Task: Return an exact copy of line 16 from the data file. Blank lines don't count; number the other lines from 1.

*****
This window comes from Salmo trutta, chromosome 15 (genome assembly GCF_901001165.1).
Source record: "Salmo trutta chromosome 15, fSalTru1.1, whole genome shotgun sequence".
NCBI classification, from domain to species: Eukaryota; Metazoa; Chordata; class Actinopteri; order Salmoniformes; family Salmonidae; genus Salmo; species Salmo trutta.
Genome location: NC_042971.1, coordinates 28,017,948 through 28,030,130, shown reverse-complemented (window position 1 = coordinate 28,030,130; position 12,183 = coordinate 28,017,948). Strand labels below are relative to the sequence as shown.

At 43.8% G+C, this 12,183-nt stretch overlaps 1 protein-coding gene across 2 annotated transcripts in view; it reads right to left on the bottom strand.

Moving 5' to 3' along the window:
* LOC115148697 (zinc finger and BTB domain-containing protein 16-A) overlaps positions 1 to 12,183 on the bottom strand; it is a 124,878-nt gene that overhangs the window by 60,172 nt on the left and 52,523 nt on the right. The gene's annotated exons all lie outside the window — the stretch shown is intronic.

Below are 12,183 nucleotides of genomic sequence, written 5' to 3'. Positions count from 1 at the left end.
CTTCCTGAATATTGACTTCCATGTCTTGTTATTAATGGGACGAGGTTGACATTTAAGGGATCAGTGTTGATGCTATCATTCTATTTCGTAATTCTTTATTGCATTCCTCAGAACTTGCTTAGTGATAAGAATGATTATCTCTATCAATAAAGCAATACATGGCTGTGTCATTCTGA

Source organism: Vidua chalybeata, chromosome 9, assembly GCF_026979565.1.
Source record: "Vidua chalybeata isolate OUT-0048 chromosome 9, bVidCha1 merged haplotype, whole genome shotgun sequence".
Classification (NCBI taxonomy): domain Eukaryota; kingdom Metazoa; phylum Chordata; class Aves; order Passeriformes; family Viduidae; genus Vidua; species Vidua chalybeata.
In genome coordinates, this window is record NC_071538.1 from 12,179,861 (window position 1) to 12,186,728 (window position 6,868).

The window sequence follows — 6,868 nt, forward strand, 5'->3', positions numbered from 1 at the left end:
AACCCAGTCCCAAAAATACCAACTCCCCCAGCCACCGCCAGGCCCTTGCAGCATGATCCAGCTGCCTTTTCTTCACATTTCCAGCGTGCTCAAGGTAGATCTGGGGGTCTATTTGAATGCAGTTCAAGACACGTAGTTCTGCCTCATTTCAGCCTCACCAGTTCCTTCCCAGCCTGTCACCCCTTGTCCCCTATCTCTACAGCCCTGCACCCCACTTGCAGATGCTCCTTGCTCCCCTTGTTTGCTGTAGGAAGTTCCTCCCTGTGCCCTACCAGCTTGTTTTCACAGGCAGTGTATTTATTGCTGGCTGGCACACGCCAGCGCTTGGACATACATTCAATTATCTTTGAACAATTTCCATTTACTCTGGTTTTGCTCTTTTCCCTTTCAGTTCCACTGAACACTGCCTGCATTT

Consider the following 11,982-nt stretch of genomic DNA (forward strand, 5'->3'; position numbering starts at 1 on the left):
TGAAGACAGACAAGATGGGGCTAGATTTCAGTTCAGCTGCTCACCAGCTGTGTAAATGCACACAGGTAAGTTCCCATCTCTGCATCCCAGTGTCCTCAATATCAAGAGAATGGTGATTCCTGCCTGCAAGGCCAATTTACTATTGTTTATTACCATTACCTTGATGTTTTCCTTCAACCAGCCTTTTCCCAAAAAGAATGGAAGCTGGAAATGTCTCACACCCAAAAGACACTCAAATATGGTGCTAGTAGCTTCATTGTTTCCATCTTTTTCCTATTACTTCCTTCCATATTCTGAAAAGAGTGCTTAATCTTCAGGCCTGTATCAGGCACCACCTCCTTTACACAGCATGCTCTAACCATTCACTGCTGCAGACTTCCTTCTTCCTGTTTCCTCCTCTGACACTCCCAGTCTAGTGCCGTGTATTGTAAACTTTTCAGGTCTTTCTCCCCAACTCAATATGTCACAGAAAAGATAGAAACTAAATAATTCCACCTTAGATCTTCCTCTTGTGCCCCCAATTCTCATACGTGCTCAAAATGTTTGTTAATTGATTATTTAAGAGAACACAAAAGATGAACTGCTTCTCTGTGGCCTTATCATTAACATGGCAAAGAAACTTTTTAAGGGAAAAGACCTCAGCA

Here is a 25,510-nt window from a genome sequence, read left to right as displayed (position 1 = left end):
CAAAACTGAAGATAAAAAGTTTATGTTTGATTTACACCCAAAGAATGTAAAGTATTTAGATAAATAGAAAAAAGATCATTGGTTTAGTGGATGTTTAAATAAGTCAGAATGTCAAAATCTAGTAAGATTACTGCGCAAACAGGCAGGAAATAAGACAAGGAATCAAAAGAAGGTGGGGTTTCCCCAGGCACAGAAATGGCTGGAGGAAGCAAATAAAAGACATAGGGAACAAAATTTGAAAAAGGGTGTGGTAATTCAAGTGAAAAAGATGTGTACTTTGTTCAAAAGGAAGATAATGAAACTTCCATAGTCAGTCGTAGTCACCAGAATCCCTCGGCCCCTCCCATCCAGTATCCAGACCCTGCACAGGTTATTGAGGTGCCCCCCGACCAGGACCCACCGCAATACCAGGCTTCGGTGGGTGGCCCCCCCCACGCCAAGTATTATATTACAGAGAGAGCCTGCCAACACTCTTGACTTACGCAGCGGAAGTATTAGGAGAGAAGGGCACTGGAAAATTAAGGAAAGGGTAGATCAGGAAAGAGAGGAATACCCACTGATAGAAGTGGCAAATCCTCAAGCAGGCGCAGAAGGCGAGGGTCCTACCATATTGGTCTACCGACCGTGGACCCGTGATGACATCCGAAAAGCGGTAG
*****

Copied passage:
Consider the following 11,982-nt stretch of genomic DNA (forward strand, 5'->3'; position numbering starts at 1 on the left):